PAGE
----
If you enjoy working with wood but only do it as a hobby or to make gifts for friends, it might be time to turn it into something a little more lucrative. Whether you’re running an existing woodworking business or just starting out, here are five tips to help you lead your new enterprise to success.
1. Don’t Forget Your Business Plan
Whether you’re creating a woodworking business or any other type of business, you shouldn’t start anything without a well-written business plan. Trying to keep track of everything you need to run a successful company without writing it down will drive you crazy — sometimes literally. Start by designing your business on paper, including everything from the description of what you do to your funding requests and financial projections. Any building permits, licensing you’ve obtained or will obtain, and your resume should be included too.
2. Keep Challenging Yourself
Even if you’ve been working with wood your entire life, if you’re starting a woodworking business, the best thing you can do is keep challenging yourself. Work with new materials, try new techniques, and learn new skills throughout your career. Make sure you perfect them before you start offering them to your customers, but expanding your skill horizons can bring in new customers and help make your business more lucrative.
3. Have a Reliable Truck
Don’t rely on supply deliveries, especially for small projects. Having a reliable truck that you can use to haul your supplies and tools to and from the job site will save you a lot of time and hassle in the long run. Make sure you protect the bed of the truck with something to keep lumber and lose tools from causing damage and negatively affecting the value of your work vehicle. Water-based coatings are safer because they don’t contain methylene diphenyl diisocyanate — a dangerous component found in most polyurethane bed liners — so you don’t have to compromise your health or safety to protect your truck.
4. Build a Brand
Even in today’s social media-obsessed world, word of mouth will only get you so far when it comes to creating a woodworking business. Take the time to build your brand and invest in marketing. Create a logo that your clients will associate with the good work that you do, and stay on top of customer comments and complaints. Learn how to use social media to your advantage, and create a slogan that rolls off the tongue so potential clients only need to hear it once before they remember it.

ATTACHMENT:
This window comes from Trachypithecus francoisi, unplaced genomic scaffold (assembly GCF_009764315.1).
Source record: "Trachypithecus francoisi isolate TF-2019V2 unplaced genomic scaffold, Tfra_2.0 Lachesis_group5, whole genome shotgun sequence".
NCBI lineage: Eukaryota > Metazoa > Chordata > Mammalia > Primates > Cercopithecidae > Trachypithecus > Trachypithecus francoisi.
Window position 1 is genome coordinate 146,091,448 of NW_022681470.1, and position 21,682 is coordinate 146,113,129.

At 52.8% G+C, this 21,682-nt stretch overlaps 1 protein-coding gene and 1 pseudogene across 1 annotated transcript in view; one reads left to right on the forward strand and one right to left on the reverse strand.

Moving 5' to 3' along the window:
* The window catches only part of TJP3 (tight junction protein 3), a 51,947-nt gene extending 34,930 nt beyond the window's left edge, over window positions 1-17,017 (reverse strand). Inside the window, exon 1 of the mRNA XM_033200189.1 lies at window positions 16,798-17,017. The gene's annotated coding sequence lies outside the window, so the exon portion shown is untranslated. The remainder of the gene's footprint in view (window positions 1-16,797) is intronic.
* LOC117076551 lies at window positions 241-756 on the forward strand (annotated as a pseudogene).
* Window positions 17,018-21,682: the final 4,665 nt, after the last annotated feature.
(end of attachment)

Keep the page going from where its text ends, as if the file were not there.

5. Don’t Forget Insurance
Finally, don’t forget to purchase insurance before you start taking on customers. Not only does insurance protect you if you slip with a saw and cut off your finger, or mess up a client’s project, it also helps to protect your customers. You may even want commercial auto insurance to protect that work truck we mentioned earlier. Keep up with your insurance policy and employ an agent that understands your business — even if they don’t understand woodworking, they can figure out what policies you need to best protect you and your company.
Don’t Give Up
Your woodworking business might not take off and become an overnight success. Don’t give up. Anything worth working on takes patience — that’s a lesson you should have learned turning blocks of unfinished wood into masterpieces.
Scott Huntington is a writer from central Pennsylvania. He enjoys working on his home and garden with his wife and 2 kids. Follow him on Twitter @SMHuntington